UNICEF rolls out psychosocial programme for Barbudan children

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(RELEASE)

UNICEF has rolled out a programme offering psychosocial support to children whose lives were disrupted when the devastating Hurricane Irma rampaged through the northern chain of Caribbean islands on 6 September 2017.

Displaced Barbuda children who were evacuated to Antigua are the first of those affected by Irma to benefit from the UN children’s agency’s “Return to Happiness” programme, which uses strategies and activities to help in emotional recovery from trauma. It will also be implemented in the Turks and Caicos Islands, the British Virgin Islands and Anguilla as soon as conditions are favourable.

“These children witnessed a horrific hurricane that teared their homes away, destroyed their schools and left the island they called home totally in tatters. They will need lots of help to deal with the trauma associated with those experiences. This programme is aimed at starting that process,” said Khin-Sandi Lwin, UNICEF Representative for the Eastern Caribbean who attended the launch of “Return to Happiness”.

Lwin explained that the intervention, which is being conducted by trained professionals drawn from across the Caribbean, will use a mix of play-related activities, drawing, music and physical activities to help children come to terms with the trauma they have experienced. The two-week programme is principally aimed at children aged 5-12.

Josea Charles, a mother of three, said she saw great value in the Return to Happiness. “What I like about this programme is that for the first time it gave them a chance to talk about what had happened and how they felt. I also like that they got to share what they look forward to in the new Barbuda,” she added.

Khin-Sandi Lwin, UNICEF Representative for the Eastern Caribbean interacts with one of the displaced barbudian children during the launch of “Return to Happiness” programme in Antigua, in Saint John’s National Cricket Stadium. Displaced Barbuda children who were evacuated to this shelter are the first of those affected by Irma to benefit from the UN children’s agency’s “Return to Happiness” programme, which uses strategies and activities to help in emotional recovery from trauma. It will also be implemented in the Turks and Caicos Islands, the British Virgin Islands and Anguilla as soon as conditions are favourable.UNICEF today rolled out the programme offering psycho-social support to children whose lives were disrupted when the devastating Hurricane Irma rampaged through the northern chain of Caribbean islands on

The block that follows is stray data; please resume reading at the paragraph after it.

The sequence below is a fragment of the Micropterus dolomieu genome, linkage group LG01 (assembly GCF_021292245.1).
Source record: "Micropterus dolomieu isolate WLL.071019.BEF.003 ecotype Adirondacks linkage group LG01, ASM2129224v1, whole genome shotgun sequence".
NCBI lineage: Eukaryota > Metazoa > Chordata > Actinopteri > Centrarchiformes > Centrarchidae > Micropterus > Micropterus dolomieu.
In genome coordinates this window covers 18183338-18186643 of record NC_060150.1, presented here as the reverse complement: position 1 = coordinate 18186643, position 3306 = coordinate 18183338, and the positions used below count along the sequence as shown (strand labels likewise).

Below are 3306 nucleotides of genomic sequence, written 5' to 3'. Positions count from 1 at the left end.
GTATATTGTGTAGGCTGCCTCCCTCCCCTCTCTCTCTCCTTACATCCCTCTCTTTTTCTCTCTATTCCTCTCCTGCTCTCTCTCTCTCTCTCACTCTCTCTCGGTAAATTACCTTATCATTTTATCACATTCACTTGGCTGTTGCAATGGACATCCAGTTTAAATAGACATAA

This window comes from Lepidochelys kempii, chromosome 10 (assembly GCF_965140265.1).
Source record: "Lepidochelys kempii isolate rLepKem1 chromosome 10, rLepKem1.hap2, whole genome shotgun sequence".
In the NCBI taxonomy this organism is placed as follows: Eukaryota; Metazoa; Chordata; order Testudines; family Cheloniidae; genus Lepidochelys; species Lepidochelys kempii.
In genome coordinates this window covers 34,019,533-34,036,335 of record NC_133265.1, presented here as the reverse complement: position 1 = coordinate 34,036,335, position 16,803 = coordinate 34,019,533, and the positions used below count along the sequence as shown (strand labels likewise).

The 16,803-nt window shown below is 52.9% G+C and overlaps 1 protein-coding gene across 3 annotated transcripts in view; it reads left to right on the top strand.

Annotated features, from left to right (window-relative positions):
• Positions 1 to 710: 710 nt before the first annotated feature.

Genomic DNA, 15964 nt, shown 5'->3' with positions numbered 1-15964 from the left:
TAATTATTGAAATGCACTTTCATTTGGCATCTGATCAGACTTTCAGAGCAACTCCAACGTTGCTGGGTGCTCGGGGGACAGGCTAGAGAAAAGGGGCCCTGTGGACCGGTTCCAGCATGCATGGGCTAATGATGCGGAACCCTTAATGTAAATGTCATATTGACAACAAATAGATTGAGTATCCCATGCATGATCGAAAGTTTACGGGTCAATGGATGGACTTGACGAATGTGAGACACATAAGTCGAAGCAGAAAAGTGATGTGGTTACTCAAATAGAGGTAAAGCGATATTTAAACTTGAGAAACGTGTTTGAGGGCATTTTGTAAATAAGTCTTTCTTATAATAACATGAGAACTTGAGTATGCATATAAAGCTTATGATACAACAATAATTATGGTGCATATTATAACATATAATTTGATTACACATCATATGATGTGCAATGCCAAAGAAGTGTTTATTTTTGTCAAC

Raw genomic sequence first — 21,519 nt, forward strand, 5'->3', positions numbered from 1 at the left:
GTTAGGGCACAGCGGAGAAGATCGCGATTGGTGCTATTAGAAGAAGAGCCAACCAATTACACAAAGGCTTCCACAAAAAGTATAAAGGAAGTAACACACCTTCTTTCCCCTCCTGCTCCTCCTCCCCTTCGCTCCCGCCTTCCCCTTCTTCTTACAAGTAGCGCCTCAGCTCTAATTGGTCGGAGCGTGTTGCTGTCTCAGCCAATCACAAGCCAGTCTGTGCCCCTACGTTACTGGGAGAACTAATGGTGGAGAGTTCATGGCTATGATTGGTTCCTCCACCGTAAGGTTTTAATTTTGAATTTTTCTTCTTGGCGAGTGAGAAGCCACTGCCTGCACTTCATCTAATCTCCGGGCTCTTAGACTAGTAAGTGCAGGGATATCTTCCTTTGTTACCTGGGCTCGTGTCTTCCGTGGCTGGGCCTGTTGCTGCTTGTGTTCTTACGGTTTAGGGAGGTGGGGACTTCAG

In the East Caribbean islands, which first bore the brunt of the Category 5 hurricane, the greatest damage was recorded in Anguilla, Barbuda, the British Virgin Islands, and the Turks and Caicos Islands. Some 73,000 people, including 20,000 children, are affected in this area and at least 132 schools have been damaged.

Lwin said UNICEF assessment teams still on the ground in the other affected countries are getting a detailed look at the situation for children, but authorities are gearing up to start up in Anguilla and British Virgin Islands. Children in Providenciales in the Turks and Caicos Islands are expected to start “Return to Happiness” next week.

“In Tortola (BVI) and Anguilla, the scale of the devastation is such that a lot of our government partners are themselves having to come to terms with the destruction of their personal properties. To add to this, in a lot of cases their offices have also been damaged so it will be a long climb back,” the UNICEF Representative added.

In addition to offering psycho-social support, UNICEF has already deployed additional staff and humanitarian supplies, including water purification tablets, hygiene kits, tents and educational material.

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